Of course I have one, but I’m not bothering to include a picture here. Every harpist has his or her own way of organizing that. But one thing that I always make sure to have in my gig bag is a full set of extra harp strings.
I switch out which of the above sets I use, depending on whether I’m playing a Celtic gig or a Classical gig, but I like the fact that both of these containers are stiff enough to protect my strings, but compact enough to make them fit easily in my gig bag. I also store my stand light in there, to keep it from accidentally turning on and running out of batteries at an inopportune moment.
PRO TIP: Check out thrift stores for cases like these. There is absolutely no need to buy some very expensive new case when there are lovely, clean, and professional choices available in abundance at your local thrift store.
More equipment? Yes! (This is part of the reason harp players are expensive: we need to pay for all this stuff.) In addition to equipment for gigs, musicians obviously own a lot of music.
I found this cabinet for free on the side of the road, so I can’t help you find one like it, but I will suggest the following features in a music storage system:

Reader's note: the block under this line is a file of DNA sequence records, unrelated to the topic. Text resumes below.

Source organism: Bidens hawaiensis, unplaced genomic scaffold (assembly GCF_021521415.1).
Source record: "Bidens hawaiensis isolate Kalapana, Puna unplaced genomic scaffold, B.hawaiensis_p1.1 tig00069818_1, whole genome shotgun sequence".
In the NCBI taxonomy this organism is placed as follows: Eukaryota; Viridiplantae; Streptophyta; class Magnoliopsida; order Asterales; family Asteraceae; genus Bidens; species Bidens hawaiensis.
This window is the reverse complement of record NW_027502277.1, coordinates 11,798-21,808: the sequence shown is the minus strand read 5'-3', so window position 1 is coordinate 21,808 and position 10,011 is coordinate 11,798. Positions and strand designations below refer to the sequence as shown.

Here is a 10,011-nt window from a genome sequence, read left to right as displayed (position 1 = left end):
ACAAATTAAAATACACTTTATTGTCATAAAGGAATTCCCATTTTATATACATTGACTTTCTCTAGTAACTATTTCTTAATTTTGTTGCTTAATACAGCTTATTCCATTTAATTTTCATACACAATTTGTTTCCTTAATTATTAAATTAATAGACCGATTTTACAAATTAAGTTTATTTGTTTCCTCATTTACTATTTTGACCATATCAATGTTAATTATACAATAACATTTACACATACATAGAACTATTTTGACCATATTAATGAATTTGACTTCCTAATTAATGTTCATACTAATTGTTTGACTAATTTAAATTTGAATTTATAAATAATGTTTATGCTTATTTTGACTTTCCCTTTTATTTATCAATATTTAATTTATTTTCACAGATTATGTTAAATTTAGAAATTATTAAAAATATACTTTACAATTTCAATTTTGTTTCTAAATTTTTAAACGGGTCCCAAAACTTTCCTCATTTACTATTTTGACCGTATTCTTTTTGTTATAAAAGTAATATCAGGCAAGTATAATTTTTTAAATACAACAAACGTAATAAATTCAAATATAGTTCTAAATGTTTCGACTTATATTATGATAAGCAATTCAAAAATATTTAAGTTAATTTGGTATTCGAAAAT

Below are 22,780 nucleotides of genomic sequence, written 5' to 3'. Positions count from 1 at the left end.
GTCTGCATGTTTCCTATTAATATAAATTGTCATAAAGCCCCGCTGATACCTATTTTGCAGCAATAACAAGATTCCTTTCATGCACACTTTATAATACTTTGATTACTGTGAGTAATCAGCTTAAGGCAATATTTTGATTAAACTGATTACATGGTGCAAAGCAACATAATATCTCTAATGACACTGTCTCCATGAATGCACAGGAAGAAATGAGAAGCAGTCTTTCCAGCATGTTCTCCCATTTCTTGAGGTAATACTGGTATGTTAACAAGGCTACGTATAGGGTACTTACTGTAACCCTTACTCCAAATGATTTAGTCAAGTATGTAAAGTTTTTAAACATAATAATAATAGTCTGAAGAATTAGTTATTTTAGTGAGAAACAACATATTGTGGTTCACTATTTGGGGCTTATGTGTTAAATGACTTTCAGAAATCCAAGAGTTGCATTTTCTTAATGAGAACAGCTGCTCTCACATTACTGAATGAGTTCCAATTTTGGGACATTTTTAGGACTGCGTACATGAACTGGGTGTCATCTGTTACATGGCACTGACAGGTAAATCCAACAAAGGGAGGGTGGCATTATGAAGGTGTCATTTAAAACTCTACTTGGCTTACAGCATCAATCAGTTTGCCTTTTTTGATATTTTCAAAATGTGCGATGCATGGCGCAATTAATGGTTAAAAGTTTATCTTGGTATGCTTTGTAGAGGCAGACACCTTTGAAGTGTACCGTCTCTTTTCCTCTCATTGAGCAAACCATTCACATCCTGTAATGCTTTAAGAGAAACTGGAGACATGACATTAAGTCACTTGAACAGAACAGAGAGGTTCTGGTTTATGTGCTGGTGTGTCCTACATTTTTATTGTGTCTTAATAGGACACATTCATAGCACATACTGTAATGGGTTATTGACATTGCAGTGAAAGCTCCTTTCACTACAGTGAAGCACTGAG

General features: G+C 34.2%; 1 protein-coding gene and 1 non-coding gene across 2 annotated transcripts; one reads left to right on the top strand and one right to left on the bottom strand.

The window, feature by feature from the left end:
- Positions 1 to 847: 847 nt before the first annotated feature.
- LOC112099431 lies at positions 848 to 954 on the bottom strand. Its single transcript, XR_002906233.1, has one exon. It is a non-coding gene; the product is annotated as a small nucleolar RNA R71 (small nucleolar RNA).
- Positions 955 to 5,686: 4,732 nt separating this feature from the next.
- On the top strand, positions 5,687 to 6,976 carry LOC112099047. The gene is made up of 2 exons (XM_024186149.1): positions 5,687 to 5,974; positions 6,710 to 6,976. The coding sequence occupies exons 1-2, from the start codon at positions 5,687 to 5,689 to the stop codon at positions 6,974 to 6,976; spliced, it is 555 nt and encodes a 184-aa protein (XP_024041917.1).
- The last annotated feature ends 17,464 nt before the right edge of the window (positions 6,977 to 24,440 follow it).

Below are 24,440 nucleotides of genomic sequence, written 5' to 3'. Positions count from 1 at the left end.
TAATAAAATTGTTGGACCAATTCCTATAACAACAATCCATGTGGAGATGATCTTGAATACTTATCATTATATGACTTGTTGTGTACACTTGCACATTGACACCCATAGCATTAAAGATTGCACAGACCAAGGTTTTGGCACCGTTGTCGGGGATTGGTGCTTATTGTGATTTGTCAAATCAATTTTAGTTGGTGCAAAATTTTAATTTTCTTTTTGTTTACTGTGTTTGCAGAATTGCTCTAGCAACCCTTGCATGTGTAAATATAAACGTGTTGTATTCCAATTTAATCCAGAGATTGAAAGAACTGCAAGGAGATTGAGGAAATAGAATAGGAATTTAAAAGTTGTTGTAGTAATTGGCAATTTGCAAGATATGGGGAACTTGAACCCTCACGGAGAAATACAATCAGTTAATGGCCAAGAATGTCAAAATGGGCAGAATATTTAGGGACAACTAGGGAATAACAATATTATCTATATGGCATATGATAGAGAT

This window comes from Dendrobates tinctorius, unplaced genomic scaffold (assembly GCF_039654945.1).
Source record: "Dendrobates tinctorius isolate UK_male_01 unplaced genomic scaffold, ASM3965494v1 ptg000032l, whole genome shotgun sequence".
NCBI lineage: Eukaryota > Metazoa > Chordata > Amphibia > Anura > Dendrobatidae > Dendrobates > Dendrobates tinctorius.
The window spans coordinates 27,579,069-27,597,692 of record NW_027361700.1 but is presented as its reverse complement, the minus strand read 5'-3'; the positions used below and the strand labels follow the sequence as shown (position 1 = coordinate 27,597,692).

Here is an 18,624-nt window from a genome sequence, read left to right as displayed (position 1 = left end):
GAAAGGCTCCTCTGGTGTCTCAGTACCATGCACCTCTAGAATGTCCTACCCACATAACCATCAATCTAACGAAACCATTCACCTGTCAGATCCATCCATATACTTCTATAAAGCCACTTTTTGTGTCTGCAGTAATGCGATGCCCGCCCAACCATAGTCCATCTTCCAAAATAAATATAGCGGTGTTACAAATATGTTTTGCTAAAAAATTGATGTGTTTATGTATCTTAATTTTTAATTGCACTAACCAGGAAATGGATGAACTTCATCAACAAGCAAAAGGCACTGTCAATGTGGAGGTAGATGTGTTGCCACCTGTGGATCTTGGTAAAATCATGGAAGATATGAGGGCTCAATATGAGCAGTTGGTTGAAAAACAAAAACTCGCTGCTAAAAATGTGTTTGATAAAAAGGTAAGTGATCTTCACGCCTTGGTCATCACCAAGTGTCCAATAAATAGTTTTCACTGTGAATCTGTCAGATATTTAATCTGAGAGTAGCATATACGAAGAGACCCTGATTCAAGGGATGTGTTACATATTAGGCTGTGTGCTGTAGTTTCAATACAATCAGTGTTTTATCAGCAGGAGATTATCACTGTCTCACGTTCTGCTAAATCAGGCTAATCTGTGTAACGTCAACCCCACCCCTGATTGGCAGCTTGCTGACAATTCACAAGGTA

1. Look for something where you can store your music horizontally, so it does not get bent or twisted when standing vertically for long periods of time.
2. Look for dividers that are only a few inches apart, so you never have to flip through more than a few inches of music for the book you need, and so you do not end up with a lot of wasted space between stacks.
I ran a line of Washi tape along the left side of the cabinet to label the various cubbies. Some of my labels include: Classical, Pop, Soundtrack, Sacred, Renaissance, Sylvia Woods, Celtic, “To Learn”, Christmas, “To Sell”, Wedding, Theory, Methods, Teaching, and Ensemble. The Washi tape is easily removable so I can adjust the shelves as the volume of music I have in each category changes.
I have a room in the basement that I devote to CD storage. (This could easily be just a closet for most people, but I have the space.) I store CDs, envelopes for packaging, and spare bubble wrap all on the same shelf.
PRO TIP: Check out the thrift store for packing materials. I’ve never seen bubble wrap at a thrift store, but most of my mailing envelopes come – still in the packaging – from the thrift store.